SelectOne Blog

4 Ways to Make Your Internal Documents More Like Your External Documents

We’ve all been there: carefully crafting a report for a client, checking over each detail and making sure it is presented flawlessly. We cross every “t” and dot every “i” because we know that not only is it a reflection of the work we’ve done, it is a reflection of how our company is perceived.

We put a lot of time and effort into our client-facing documents, but are we as meticulous with the forms we show internally? We may not realize it but the appearance of internal reports makes an impact on those who read them and are expected to follow the rules they contain. Making these internal pieces more like your external documents isn’t hard.

Here are four simple ways that will make your employees happy you took the time to carefully craft your internal documents.

1. Plan ahead

As with any client strategy, you want to lay out the plans for each document. Take the time to write everything out, take notes and discuss with other decision-makers in your company. Rushing to get something out there just for the sake of producing it will lower the quality of the document itself. Set a realistic deadline for completing each internal document, and allow time for review and revision before unveiling to your team.

2. Involve your team

Much like your client relationship is collaborative because the work you do affects them, this process should also be a collaboration because such documents will affect your employees. Before fully implementing a process that will change, discuss the most drastic elements with employees and allow them to provide their input and feedback. You never know—they could have some great ideas and they will also feel valued because you let them be a part of the development of your company.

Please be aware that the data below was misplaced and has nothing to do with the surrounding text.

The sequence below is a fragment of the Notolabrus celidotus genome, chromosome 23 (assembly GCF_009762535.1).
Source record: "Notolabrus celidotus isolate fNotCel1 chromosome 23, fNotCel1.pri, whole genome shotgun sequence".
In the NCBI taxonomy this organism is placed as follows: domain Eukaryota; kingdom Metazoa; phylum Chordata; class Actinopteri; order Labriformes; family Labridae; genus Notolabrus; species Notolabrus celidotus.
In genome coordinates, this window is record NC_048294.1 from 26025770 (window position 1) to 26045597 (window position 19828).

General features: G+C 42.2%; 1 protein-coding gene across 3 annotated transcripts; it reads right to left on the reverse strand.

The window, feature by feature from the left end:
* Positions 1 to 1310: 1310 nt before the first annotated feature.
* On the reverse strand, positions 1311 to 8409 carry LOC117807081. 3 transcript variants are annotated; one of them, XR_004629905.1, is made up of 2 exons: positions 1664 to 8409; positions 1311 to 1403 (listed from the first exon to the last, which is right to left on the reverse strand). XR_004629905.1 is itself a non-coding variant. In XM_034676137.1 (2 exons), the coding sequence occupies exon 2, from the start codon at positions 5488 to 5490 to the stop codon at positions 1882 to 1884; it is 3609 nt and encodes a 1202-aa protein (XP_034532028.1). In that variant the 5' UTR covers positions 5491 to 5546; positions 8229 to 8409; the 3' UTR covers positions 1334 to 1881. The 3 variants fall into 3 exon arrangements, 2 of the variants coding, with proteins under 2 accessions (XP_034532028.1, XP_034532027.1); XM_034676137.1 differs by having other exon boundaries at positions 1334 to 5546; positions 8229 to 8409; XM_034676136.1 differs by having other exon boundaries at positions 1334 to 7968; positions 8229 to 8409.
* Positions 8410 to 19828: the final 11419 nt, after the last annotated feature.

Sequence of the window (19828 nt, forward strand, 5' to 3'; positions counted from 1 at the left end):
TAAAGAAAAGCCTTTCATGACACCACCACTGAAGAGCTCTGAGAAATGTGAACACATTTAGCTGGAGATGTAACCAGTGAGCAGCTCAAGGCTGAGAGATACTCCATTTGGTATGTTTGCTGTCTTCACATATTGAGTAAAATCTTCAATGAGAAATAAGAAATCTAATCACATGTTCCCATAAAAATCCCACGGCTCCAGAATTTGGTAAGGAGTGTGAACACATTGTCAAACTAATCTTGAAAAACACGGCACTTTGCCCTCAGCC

3. Be direct

Don’t assume people will know what you are talking about in an internal document just because they are familiar with your company. Just as with a client document, break everything down step by step and include details to avoid confusion or loopholes. Articulate what is required and what consequences apply if there is a lack of compliance. To prevent your documents from focusing only on the negative, be sure to include incentives and other benefits in your language, particularly in your employee handbook.

4. Update, Update, Update

Keep in mind that as your company ebbs and flows, changes will be necessary. Your employee documents, whether they are handbooks, training documents, contracts or other forms, will need to stay current, some required by law. Make sure you review them on a regular basis and set aside a time frame to conduct a thorough review (for example, every six months to a year). This will help keep your company in check and account for updates.

Creating effective, clean internal documents will help reinforce to your staff why they should be proud to work at your company. And while they lay out the company rules and standards, they also should reflect your employees’ standards for producing quality work and enhancing a strong team environment. For more ways to determine your company’s identity to attract the right candidates, download our guide, Defining Your Small Business Brand to Attract Like-Minded Talent.


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